Leaflets placed at the 62-meter-high Kiev Bridge in the Armenian capital of Yerevan offer a simple message: “Choose life, not death.” They are also a sign that Armenia is grappling with an uncomfortable reality – a drastic rise in the suicide rate.
The numbers paint an alarming picture: from 2003-13, the annual number of suicides and suicide attempts in this economically challenged South-Caucasus country, as recorded by the National Statistical Service, soared from 377 to 768 cases – a more than 100 percent increase. Most cases involve jumping off a bridge, in particular Yerevan’s Kiev Bridge, or hanging. As yet, no extensive study of the trend has been conducted.
In the absence of hard data, some observers link the spike in suicides to Armenia’s tough economic conditions, in which nearly a third of Armenia’s official population of 2.9 million people is believed to live in poverty. Others point to societal factors, such as widespread domestic violence.
Still others blame the media, claiming that the way suicide is currently depicted on television is indirectly encouraging people to take their own lives.
Until only a few years ago, Armenian media maintained a Soviet-style reticence on the topic of suicide. That now has changed: several television dramas have featured characters choosing suicide as a solution to their problems. Meanwhile, news reports spare few details, sometimes broadcasting footage of family members mourning the loss of a loved one, or showing graphic images of dead bodies.
“There are many reports about those who commit suicide, and if something is being kept constantly in focus, it gradually turns into something normal,” Yerevan State University social psychologist Vladimir Mikaelian said. “When people keep hearing about others throwing themselves off bridges or hanging themselves in an attempt to end their lives, these methods begin to be perceived as a normal way of problem-solving, while, actually, they are not.”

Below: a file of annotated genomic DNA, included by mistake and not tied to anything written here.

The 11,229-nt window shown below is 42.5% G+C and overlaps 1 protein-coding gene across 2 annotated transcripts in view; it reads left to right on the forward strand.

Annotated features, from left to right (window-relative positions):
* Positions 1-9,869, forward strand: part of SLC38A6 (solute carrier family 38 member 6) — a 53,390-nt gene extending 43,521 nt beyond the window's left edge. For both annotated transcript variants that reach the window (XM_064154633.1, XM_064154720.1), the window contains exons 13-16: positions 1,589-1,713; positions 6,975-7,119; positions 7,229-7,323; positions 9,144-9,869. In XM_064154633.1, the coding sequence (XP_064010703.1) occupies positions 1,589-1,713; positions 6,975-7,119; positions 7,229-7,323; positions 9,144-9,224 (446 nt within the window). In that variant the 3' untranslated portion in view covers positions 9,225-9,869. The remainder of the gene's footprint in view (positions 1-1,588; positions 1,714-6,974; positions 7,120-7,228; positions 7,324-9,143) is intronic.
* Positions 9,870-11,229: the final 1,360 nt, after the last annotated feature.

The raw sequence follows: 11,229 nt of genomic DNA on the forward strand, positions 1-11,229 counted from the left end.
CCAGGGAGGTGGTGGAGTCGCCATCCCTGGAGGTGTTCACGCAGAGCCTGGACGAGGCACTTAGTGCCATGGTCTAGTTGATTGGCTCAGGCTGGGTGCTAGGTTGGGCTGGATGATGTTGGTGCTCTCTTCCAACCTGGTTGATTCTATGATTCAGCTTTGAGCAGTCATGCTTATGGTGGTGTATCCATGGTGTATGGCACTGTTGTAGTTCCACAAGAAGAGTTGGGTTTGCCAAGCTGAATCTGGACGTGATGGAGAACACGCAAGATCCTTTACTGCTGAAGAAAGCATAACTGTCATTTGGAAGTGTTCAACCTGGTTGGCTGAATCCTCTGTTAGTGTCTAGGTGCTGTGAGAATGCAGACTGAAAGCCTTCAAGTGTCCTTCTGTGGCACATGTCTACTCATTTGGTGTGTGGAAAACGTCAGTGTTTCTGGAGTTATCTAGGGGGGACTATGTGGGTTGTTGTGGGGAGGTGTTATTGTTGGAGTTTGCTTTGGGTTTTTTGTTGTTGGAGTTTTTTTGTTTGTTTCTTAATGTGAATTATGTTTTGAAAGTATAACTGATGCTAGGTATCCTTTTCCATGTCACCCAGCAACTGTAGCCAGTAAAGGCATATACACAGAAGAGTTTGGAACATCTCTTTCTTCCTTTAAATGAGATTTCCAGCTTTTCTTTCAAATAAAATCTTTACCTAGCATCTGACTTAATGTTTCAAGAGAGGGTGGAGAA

Mikaelian called for the establishment of press coverage guidelines for suicides. “Taboos with regard to such phenomena are very important,” he said.
Filmmaker Arshak Zakarian also believes “a direct link” exists between sensational media coverage and the rise in suicides. “The media tries to attract readers and gain popularity by covering suicides. All of this goes into people’s sub-consciousness,” Zakarian said.
In 2013, Zakarian attempted to push back against this perceived media trend with a short film about a depressed middle-aged man who is stopped in his suicide attempt when he rushes to catch a toddler on the verge of falling off a balcony. No Armenian television station picked up Zakarian’s film.
One government statistician urged caution in trying to pinpoint causes for Armenia’s increase in suicides. “The number of suicide attempts and suicides is increasing, but the reasons are so various that it is extremely difficult to name a specific one,” said Karine Kuyumjian, head of the National Statistical Service’s Census and Demography Department. “This situation needs serious study.”
Neither any government agency nor non-governmental organizations have developed a program to address the problem of the rising suicide rate. The Interior Ministry’s special investigative unit that handles suicides declined to discuss its work with EurasiaNet.org.
Marianna Grigoryan is a freelance reporter based in Yerevan and editor of MediaLab.am.